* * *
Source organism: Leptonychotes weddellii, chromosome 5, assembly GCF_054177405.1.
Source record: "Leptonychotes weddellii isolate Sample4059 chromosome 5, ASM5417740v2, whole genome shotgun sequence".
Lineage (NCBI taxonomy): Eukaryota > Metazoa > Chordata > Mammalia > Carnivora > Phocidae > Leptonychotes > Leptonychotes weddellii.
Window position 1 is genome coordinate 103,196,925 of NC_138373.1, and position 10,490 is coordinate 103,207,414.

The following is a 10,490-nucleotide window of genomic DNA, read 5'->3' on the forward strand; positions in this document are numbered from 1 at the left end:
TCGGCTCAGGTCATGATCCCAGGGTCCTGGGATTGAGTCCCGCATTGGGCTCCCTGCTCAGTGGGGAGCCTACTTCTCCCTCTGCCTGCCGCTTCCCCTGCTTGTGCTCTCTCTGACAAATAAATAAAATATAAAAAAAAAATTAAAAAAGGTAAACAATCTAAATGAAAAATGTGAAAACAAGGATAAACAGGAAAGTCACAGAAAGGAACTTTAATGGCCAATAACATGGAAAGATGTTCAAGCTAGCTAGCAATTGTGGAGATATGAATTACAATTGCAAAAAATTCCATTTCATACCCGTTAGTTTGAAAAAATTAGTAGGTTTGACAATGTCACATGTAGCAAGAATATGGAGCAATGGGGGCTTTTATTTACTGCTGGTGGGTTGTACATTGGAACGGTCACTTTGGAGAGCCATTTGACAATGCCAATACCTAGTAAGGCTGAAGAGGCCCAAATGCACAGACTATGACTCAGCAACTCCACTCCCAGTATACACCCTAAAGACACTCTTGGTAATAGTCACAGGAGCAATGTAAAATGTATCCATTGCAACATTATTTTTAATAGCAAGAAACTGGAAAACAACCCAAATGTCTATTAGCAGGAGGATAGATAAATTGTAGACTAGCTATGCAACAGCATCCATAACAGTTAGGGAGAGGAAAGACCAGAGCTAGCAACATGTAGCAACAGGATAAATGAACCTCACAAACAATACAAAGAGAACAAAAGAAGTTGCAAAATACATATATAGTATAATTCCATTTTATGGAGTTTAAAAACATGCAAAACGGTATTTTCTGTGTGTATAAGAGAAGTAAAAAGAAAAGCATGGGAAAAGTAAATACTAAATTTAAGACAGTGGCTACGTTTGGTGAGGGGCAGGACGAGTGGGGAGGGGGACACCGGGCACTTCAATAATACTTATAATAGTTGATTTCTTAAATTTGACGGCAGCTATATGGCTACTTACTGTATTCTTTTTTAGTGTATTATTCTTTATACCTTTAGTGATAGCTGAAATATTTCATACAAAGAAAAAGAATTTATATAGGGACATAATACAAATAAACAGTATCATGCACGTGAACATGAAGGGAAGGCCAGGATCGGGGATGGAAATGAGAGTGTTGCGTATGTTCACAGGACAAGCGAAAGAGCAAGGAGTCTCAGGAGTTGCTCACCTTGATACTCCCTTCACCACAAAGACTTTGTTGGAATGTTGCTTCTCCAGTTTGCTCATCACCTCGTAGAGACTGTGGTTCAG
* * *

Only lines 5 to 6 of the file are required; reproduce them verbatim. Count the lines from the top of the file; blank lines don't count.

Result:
The following is a 10,490-nucleotide window of genomic DNA, read 5'->3' on the forward strand; positions in this document are numbered from 1 at the left end:
TCGGCTCAGGTCATGATCCCAGGGTCCTGGGATTGAGTCCCGCATTGGGCTCCCTGCTCAGTGGGGAGCCTACTTCTCCCTCTGCCTGCCGCTTCCCCTGCTTGTGCTCTCTCTGACAAATAAATAAAATATAAAAAAAAAATTAAAAAAGGTAAACAATCTAAATGAAAAATGTGAAAACAAGGATAAACAGGAAAGTCACAGAAAGGAACTTTAATGGCCAATAACATGGAAAGATGTTCAAGCTAGCTAGCAATTGTGGAGATATGAATTACAATTGCAAAAAATTCCATTTCATACCCGTTAGTTTGAAAAAATTAGTAGGTTTGACAATGTCACATGTAGCAAGAATATGGAGCAATGGGGGCTTTTATTTACTGCTGGTGGGTTGTACATTGGAACGGTCACTTTGGAGAGCCATTTGACAATGCCAATACCTAGTAAGGCTGAAGAGGCCCAAATGCACAGACTATGACTCAGCAACTCCACTCCCAGTATACACCCTAAAGACACTCTTGGTAATAGTCACAGGAGCAATGTAAAATGTATCCATTGCAACATTATTTTTAATAGCAAGAAACTGGAAAACAACCCAAATGTCTATTAGCAGGAGGATAGATAAATTGTAGACTAGCTATGCAACAGCATCCATAACAGTTAGGGAGAGGAAAGACCAGAGCTAGCAACATGTAGCAACAGGATAAATGAACCTCACAAACAATACAAAGAGAACAAAAGAAGTTGCAAAATACATATATAGTATAATTCCATTTTATGGAGTTTAAAAACATGCAAAACGGTATTTTCTGTGTGTATAAGAGAAGTAAAAAGAAAAGCATGGGAAAAGTAAATACTAAATTTAAGACAGTGGCTACGTTTGGTGAGGGGCAGGACGAGTGGGGAGGGGGACACCGGGCACTTCAATAATACTTATAATAGTTGATTTCTTAAATTTGACGGCAGCTATATGGCTACTTACTGTATTCTTTTTTAGTGTATTATTCTTTATACCTTTAGTGATAGCTGAAATATTTCATACAAAGAAAAAGAATTTATATAGGGACATAATACAAATAAACAGTATCATGCACGTGAACATGAAGGGAAGGCCAGGATCGGGGATGGAAATGAGAGTGTTGCGTATGTTCACAGGACAAGCGAAAGAGCAAGGAGTCTCAGGAGTTGCTCACCTTGATACTCCCTTCACCACAAAGACTTTGTTGGAATGTTGCTTCTCCAGTTTGCTCATCACCTCGTAGAGACTGTGGTTCAG